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Glasgow is going to host the global conference on climate change COP26 between October 31st – November 12th. In cooperation with Italy, the organizers claim this event will “initiate the world to tackle climate change”. This envisages the inevitable issues of the renewable energy as a reality for Europe. But how much will it cost? Does the EU have a coherent approach and what’s in stake with COP26 financial plan?
During the 2020, within the European Union level, 38 percent of electricity was obtained from renewable sources, which for the first time in Europe surpassed coal and gas as the main sources of electricity production, according to a study published by climate think tanks Amber Climate from London and the Agora Energiewende of Berlin. The share of fossil fuels in the EU energy mix fell to 37 percent, while the source of the remaining 25 percent of energy was nuclear power plants. In 2020, the capacities of wind and solar power plants were increased, which produced 14 percent and 5 percent, respectively, and together approximately one fifth of the electricity produced in the EU.
The remaining 19 percent of electricity from renewable sources is generated in hydropower or biomass, with the capacity of the two sources in the EU stagnant in recent years and not increasing. “At the beginning of a decade of global climate action, it is gratifying to see that Europe has already reached a milestone in terms of green energy. The rapid growth of wind and solar energies has forced coal to retreat, but that is just the beginning” said David Jones, a senior analyst at Amber Climate. Increasing the share of renewables and reducing the share of coal means that electricity production in Europe last year was 29 percent cleaner than in 2015. “Europe relies on wind and solar energy to ensure that not only coal is phased out by 2030, but also gas production, nuclear power plant replacements and meeting the growing demand for electricity from electric cars and heat pumps,” Jones added.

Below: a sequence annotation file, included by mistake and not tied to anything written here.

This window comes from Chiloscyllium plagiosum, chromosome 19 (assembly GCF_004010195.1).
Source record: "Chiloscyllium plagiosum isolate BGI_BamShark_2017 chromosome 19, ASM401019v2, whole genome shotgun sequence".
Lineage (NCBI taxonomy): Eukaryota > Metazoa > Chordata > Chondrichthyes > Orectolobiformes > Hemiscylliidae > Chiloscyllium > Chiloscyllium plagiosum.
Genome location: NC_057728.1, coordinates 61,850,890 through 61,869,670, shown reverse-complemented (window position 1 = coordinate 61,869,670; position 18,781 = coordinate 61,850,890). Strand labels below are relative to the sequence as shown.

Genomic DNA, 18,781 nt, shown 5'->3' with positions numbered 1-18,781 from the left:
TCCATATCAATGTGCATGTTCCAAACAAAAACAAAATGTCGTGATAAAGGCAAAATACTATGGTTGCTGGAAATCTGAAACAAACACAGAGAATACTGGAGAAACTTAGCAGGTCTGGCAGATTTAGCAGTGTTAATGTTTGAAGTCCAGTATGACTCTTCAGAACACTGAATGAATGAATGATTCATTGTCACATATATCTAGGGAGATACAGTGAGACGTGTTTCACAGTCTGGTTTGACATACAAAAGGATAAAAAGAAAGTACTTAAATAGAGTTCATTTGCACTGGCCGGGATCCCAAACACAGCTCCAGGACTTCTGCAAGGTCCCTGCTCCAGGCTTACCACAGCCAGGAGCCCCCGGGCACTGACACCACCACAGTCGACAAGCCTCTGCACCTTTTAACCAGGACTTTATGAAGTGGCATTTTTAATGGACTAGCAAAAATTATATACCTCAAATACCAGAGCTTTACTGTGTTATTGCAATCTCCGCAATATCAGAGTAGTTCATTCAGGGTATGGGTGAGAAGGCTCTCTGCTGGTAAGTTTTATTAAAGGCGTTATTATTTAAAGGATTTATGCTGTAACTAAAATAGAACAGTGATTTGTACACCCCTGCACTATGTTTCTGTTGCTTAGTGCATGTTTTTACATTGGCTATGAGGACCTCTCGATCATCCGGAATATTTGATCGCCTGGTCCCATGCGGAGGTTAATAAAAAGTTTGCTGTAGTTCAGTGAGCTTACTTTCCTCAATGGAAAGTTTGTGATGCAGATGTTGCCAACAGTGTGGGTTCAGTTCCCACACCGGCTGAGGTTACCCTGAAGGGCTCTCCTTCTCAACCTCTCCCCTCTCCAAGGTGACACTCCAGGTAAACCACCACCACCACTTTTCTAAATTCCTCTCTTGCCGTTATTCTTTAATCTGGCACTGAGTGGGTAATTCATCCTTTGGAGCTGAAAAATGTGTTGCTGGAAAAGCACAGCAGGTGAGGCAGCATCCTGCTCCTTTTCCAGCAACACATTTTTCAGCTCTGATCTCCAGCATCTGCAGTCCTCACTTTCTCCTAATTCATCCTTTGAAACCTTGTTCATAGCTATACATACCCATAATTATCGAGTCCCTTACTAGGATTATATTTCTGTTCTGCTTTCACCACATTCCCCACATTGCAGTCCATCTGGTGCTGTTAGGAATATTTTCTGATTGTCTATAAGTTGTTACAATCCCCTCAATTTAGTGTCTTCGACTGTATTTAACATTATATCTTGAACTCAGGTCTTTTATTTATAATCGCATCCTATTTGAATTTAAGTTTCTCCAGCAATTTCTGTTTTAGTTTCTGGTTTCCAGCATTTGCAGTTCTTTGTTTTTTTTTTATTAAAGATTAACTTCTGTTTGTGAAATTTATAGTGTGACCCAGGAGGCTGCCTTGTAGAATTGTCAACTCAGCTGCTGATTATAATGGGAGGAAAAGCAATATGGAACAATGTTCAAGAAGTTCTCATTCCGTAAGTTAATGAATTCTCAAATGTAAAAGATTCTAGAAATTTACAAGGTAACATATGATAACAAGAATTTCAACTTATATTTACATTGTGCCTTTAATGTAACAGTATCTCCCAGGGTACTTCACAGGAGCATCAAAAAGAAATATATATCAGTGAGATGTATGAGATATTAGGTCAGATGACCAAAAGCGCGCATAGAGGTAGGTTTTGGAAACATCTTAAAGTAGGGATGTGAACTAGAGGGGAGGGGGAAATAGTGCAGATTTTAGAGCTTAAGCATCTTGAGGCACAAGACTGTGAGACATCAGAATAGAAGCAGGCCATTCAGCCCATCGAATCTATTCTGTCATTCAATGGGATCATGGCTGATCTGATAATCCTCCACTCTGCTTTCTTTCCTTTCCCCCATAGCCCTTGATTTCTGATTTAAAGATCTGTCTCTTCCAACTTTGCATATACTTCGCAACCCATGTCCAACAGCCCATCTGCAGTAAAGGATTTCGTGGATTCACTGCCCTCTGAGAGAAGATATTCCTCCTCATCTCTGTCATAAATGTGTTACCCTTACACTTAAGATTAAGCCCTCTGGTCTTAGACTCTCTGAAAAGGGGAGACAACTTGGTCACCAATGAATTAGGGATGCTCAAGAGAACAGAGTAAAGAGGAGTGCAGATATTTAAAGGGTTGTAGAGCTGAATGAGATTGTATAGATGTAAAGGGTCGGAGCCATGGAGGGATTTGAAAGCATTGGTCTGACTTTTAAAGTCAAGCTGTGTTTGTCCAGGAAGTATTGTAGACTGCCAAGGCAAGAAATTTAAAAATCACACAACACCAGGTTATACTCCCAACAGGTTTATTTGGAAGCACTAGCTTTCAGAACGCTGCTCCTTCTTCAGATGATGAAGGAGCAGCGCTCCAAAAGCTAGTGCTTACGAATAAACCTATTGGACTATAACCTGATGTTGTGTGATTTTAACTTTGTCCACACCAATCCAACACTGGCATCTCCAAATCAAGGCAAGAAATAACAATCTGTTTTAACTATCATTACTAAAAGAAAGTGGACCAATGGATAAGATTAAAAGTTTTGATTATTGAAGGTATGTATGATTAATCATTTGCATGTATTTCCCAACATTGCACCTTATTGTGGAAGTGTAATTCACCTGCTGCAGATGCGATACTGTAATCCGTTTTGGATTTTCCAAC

EU members unveiled plans to produce electricity from renewable sources last year, but those plans currently allow for a total increase of 72 TWh (terawatt hours) per year. Large differences between individual members are also visible. Although Denmark produced 62 percent of its electricity from wind and solar energy last year, or twice as much as Ireland, which is in second place, its market share is relatively small, at 18 TWh. At the same time, seven countries have made almost no progress in renewable energy production, namely Portugal, Romania, Austria, Italy, the Czech Republic, Slovakia and Bulgaria.
The official agenda of the event in Glasgow states that developing countries need support. Developed countries must deliver on their promise to mobilise $100 billion every year in climate finance to support developing countries. This must include building new markets for adaptation and mitigation and improving the quantity, quality and access to finance to support communities around the world to take action on the changing climate. The OECD estimates that $79.6 billion of climate finance was mobilised in 2019. The UK is doubling his International Climate Finance commitment to help developing nations with £11.6 billion over the next five years up to 2025/2026.
We want as many countries as possible to follow our lead and increase their commitments through to 2025. Ahead of COP26, COP26 President-Designate Alok Sharma asked Jonathan Wilkinson, Canada’s Minister of Environment and Climate Change and Jochen Flasbarth, Germany´s State Secretary at the Ministry for Environment, Nature Conservation and Nuclear Safety, to work together to produce a Delivery Plan on the $100 billion commitment, to demonstrate how and when developed countries will deliver on their promise. This was published on 25 October 2021, alongside a technical report from the OECD. The Presidency has also published a list of developed country commitments.
The financial plan of the COP26 envisages the financial decision needs to take climate into account: all private investment decisions, but also all spending decisions that countries and international financial institutions are making as they roll out stimulus packages to rebuild economies from the pandemic. Companies need to be transparent about the risks and opportunities that climate change, and the shift to a net zero economy pose to their business. Furthermore Central banks and regulators need to make sure that our financial systems can withstand the impacts of climate change and support the transition to net zero. Lastly, banks, insurers, investors and other financial firms need to commit to ensuring their investments and lending is aligned with net zero.